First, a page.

Early sailors thought the Storm Petrel could walk on water. Named after Saint Peter, petrels are small birds that feed at sea by fluttering just above the swell with their feet tip-toeing across the water. Like its bird namesake, the Petrel kayak is at home at sea where it can dance among the waves.
Designed as a responsive, lightweight kayak suitable for day trips in rough water, it is equally at home poking into sheltered estuaries or exploring the shores of isolated coves. This design will carry a large paddler through rough conditions yet it is small enough to be easily handled by petite kayakers. With a form inspired by the ancient Inuit inventors of kayaking, the Petrel will appeal to devoted Greenland-style paddlers without being intimidating to novice sea kayakers.
This boat is derived from Nick Schade's Night Heron designs, but it is shorter, has more rocker, and more reserve buoyancy in the ends. The moderately hard chine of the strip-planked Night Heron has been softened forward of the cockpit and transitions into a hard chine behind the cockpit. The result is a lively boat that accelerates quickly to catch waves, carves down wave faces and maneuvers easily.
The "transitioning" chine varies from a quite rounded, soft chine forward to a hard chine aft of the cockpit. The forward section provides smooth performance pushing out into waves and reduces the tendency to broach while surfing. The hard chine aft provides some shape that facilitates carving and leaned turns.
The deck shape takes its cue from Greenlandic Inuit skin-on-frame designs with a sharp chine-like feature line on either side. This provides height where you need it for knee room, while keeping the deck low overall. The side of the deck slopes in quickly so it is out of the way for close-to-the-hull strokes.
This design was developed to carry a 200-pound, 6+ foot paddler on day trips, but it is small enough in volume that it would also work well for lighter paddlers. It is meant as a day tripping boat for larger paddlers, and would not have the capacity for extended trips, but if you are a smaller paddler there is enough interior volume to carry a fair amount of gear.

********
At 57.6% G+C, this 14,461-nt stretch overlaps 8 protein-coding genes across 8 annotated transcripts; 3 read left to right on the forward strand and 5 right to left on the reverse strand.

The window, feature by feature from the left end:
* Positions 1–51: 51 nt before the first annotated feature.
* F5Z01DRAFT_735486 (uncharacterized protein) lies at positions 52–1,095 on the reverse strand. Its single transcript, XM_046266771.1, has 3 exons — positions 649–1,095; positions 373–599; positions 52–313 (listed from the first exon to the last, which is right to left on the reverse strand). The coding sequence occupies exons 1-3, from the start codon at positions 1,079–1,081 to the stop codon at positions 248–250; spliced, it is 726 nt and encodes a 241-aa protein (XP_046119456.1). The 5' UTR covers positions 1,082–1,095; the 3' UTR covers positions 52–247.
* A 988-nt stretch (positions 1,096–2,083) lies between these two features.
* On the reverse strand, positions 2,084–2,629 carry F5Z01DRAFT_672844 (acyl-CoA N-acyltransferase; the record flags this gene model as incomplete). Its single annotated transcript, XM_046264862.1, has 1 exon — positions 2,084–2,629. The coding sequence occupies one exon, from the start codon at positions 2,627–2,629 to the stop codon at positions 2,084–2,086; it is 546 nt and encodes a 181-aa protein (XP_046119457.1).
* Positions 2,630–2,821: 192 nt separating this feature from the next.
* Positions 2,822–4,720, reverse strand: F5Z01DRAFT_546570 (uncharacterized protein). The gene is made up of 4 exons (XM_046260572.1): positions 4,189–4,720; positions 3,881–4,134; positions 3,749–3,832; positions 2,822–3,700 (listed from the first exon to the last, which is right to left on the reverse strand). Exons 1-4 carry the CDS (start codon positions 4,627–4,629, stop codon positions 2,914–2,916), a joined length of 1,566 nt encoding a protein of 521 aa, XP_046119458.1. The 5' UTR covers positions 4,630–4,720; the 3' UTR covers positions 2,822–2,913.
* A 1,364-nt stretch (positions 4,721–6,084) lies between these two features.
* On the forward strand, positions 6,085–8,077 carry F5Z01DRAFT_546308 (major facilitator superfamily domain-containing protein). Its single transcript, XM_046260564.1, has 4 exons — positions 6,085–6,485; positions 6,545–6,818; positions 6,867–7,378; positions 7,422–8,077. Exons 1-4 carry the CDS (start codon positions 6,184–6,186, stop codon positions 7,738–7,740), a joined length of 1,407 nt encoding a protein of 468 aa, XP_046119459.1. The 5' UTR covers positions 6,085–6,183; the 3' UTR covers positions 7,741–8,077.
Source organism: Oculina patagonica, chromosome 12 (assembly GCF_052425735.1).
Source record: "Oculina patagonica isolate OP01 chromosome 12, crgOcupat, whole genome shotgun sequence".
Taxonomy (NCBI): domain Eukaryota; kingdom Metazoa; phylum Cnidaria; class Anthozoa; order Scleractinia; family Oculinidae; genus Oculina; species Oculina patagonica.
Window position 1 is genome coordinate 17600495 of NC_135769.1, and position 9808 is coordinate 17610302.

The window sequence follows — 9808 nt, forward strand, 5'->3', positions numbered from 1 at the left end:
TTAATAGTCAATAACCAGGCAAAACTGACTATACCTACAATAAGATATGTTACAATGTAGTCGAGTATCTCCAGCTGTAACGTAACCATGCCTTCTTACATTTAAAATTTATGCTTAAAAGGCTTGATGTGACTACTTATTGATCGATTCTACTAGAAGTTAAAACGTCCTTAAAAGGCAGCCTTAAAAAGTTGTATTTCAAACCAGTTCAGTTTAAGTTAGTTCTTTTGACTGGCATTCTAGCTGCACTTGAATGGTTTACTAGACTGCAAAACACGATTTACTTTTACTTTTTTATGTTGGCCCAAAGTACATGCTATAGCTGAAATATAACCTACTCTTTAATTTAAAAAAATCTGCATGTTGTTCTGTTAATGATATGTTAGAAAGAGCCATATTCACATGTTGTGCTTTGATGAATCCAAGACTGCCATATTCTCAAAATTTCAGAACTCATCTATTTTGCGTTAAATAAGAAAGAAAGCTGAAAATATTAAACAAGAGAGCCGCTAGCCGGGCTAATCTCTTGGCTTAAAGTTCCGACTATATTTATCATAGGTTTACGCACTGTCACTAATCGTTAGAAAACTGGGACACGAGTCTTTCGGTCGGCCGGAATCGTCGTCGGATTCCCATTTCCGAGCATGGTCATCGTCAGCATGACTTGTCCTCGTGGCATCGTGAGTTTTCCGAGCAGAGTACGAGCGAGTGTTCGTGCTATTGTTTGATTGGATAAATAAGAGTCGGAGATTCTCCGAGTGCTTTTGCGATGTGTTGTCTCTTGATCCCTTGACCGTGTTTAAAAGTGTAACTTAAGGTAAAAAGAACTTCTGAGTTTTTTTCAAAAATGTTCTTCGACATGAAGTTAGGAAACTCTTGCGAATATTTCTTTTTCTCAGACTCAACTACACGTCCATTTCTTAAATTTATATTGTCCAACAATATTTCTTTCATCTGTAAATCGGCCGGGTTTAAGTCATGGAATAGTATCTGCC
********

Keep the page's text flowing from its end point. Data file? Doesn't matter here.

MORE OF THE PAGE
Nick's new book "Building Strip Planked Boats" contains very detailed instructions on building the Petrel and it's a must-have (included with the complete kit).
Strip-planked kayak kits include 1/3 medium, 1/3 dark, and 1/3 light strips. As with all of Chesapeake Light Craft's strip-planked kayaks, builders may choose any combination of light, medium, and dark strips to create their unique strip design. Contact us to for current color options and avaibility.
Rob's Strip-Planked Kayak Build - Start to Finish (2.5 years into 13 minutes!!)
Rob says, "I built my Petrel (design by Nick Schade) over the past 3 years and ran a time lapse camera through the process. I'm proud, and the process is pretty cool if you have 13 minutes of patience (I've added some energetic music to keep you awake.)"
Nick Schade in his Petrel playing near Catumb Rock on the ridge between Watch Hill, RI and Fishers Island, NY.
Nick Schade attempts to paddle out through the surf at Napatree Point only to be rejected, and dragged back to the molars.
Nick Schade took this footage in his Petrel. He writes:
Practicing an assisted rescue in rough water with large waves and fast current.Due to the size of the waves, the kayak was not completely emptied before re-entry. Instead it was pumped out enough to get to an area of slightly smaller waves where it was pumped out more than paddled out of the rough area completely before final emptying of the kayak. The location is Catumn Rocks area between Watch Hill, RI and Fishers Island, NY. A spring tide ebb with a strong southerly wind.
I didn't actually know the camera was on as this was happening so my aim is off during much of the video.
Nick Schade in his Petrel. Not so deadly waves at Napatree Point. Long boat sea kayaks surfing left over tropical storm waves.
Nick Schade catching the flood in his Petrel at Blue Hill Falls.
Nick Schade in his Petrel, sea kayaking along the shore of Stave, Jordon, and Ironbound islands.
Nick Schade surfing in his Petrel at Napatree Point, Rhode Island.
Nick Schade in this Petrel running the flood in the Race on Long Island Sound.
Window Size Requirements:
If you are building the Petrel indoors, make sure you've got this much room to get it out when you're done (measurements in inches):